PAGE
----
Do you remember this scene from Harry Potter and the Chamber of Secrets? Harry discovers that the diary he’s found “writes back to him.”
Harry sat on his four-poster and flicked through the blank pages, not one of which had a trace of scarlet ink on it. Then he pulled a new bottle out of his bedside cabinet, dipped his quill into it, and dropped a blot onto the first page of the diary.
The ink shone brightly on the paper for a second and then, as though it was being sucked into the page, vanished. Excited, Harry loaded up his quill a second time and wrote, “My name is Harry Potter.”
The words shone momentarily on the page and they, too, sank without trace. Then, at last, something happened.
Oozing back out of the page, in his very own ink, came words Harry had never written.
“Hello, Harry Potter. My name is Tom Riddle. How did you come by my diary?”
These words, too, faded away, but not before Harry had started to scribble back.
“Someone tried to flush it down a toilet,”
He waited eagerly for Riddle’s reply.
“Lucky that I recorded my memories in some more lasting way than ink. But I always knew that there would be those who would not want this diary read” (240).
Why Harry Potter and the Chamber of Secrets on this Octave of Easter? It’s my way of running up to the Gospel of St. John, which recovers an essential, and yet often neglected, element of the mystery that we call Easter. “Jesus said to them again, ‘Peace be with you. As the Father has sent me, so I send you.’ And when he had said this, he breathed on them and said to them, ‘Receive the holy Spirit’” (Jn 20: 21-22).
A notion akin to that of an interlocutory diary — finding someone who talks back when and where that’s not to be expected — lies at the very core of the Easter experience, so much so that one should say that two persons emerged from that empty tomb: the Jesus whom the disciples had always known, even if radically transformed, and another interlocutor, someone who spoke in the depths of their hearts, who illumined their minds when they now heard the scriptures read, someone whose power and presence suffused both their daily activities and the extraordinary actions, which they now found themselves doing in the name of Jesus. Above all, this other presence birthed and buttressed their liturgy, the sacraments of “water and blood,” Baptism and Eucharist.
St. Luke’s Gospel draws this Easter mystery into a lattice-work of forty days, and our liturgical celebrations follow suite, so much so that Pentecost can appear as an event that simply happens to occur at the end of the Easter season, without easily evident linkage to it. It was quite the contrary in the experience of the disciples. In those first days of Easter, they suddenly found themselves encountered by, and engaged with, two persons: the Jesus who had returned, and this other presence, this other person, this spirit.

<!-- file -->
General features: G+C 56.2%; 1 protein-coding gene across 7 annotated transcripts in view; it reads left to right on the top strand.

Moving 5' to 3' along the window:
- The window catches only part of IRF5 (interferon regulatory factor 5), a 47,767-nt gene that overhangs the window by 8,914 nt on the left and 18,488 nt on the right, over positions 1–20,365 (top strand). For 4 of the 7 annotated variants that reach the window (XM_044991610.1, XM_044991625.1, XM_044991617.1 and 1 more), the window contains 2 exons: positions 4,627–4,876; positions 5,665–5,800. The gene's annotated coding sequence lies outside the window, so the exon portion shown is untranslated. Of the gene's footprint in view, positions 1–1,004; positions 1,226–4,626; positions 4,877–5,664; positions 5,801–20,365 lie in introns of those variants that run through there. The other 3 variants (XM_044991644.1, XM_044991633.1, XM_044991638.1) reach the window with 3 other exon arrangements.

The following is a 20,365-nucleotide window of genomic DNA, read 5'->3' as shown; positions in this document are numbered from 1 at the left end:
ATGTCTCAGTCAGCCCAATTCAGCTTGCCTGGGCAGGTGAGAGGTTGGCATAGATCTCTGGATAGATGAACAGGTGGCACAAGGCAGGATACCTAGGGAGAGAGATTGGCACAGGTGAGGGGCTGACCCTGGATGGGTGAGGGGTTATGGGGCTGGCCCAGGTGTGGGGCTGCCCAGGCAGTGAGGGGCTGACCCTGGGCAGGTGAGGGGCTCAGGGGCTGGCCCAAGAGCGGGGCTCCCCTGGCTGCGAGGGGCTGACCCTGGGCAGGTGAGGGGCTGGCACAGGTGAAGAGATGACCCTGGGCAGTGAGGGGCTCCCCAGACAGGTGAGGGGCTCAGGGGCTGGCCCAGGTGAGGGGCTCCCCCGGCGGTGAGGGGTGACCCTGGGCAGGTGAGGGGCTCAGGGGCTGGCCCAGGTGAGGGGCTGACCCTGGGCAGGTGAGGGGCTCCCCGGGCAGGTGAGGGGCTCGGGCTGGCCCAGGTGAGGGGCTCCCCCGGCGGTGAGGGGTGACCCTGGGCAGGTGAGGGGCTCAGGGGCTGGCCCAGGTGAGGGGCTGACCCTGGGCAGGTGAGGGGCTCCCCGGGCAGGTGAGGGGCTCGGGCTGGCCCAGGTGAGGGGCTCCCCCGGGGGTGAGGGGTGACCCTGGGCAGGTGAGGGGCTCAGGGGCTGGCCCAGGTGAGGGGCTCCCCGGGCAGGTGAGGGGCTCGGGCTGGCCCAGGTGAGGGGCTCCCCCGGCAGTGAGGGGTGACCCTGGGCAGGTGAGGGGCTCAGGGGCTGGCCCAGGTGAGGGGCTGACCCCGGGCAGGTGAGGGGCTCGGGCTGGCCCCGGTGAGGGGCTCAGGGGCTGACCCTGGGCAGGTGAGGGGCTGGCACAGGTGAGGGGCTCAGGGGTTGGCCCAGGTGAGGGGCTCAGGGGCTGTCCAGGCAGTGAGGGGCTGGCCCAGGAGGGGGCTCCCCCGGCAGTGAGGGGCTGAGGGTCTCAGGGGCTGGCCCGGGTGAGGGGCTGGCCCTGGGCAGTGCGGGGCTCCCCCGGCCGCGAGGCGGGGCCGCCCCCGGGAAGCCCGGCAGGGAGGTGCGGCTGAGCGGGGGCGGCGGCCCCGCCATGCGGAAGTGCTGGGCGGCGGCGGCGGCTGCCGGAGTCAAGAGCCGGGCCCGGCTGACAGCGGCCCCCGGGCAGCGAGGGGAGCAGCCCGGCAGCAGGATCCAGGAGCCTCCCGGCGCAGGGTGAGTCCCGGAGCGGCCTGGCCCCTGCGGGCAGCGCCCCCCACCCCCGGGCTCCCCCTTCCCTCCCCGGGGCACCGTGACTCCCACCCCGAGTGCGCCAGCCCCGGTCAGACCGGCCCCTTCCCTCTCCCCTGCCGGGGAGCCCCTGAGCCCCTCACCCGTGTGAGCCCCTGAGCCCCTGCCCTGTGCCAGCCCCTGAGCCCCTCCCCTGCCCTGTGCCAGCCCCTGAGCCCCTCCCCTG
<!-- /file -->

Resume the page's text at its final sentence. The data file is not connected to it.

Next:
Often in catechesis, the Holy Spirit seems the hardest of characters to identify. We know who Jesus is, and the fact that he spoke of a Father gives us warrant, even if the picture is woefully inadequate, to think that we know who that is. That can lead to the naive, but helpful, question: why then do we speak of a Holy Spirit? Often questions that appear naive are the most fruitful, because they cut away layers of accumulated obfuscation.
Certainly we speak of a Holy Spirit because Jesus did so, and yet, behind our Gospel accounts, lies the experience of the primitive Church. They knew a Holy Spirit; they felt and encountered a presence, a person, who simply couldn’t be reduced to that of Jesus. Two emerged from that tomb, not one. Indeed, without this interlocutory, this speaking, Spirit, one experienced so deeply within themselves, they could not have comprehended the mystery of the Glorified Jesus who stood before them. “The Spirit is the one that testifies, and the Spirit is truth” (1 Jn 5: 6)
Diaries are intended to be passive recipients of our thoughts. They aren’t supposed to write back. If they did, we would be as startled as Harry, but that ‘s precisely what happened to the disciples. They found themselves hearing, and speaking to, a mysterious presence that couldn’t be reduced to either Jesus or themselves. This was neither the Jesus whom they had known nor a product of their own imaginations. Indeed, they hadn’t anticipated encountering either Jesus or Spirit.
One might put it this way: Jesus was back, not only in front of them in the apparitions but also, literally, for the first time within them, in the form of inspiration. How could that be, unless Jesus was himself more than one?
Of course, attentive readers of Harry Potter know that the presence emerging from Tom Riddle’s diary was not benign. The diary was a “first sacrament” for something, someone, much more sinister to come. That’s where the parallel ends, but it’s terribly important for us to understand that the reason we, the Church, still confess Jesus to be Lord of the Living is because we have felt something, not ourselves, when we read the scriptures, when we celebrate our sacraments, when we pray, above all in our sacred liturgy. We know that Jesus lives, because we have “received the holy Spirit,” and “this Spirit is the one who testifies.”
Rev. Terrance W. Klein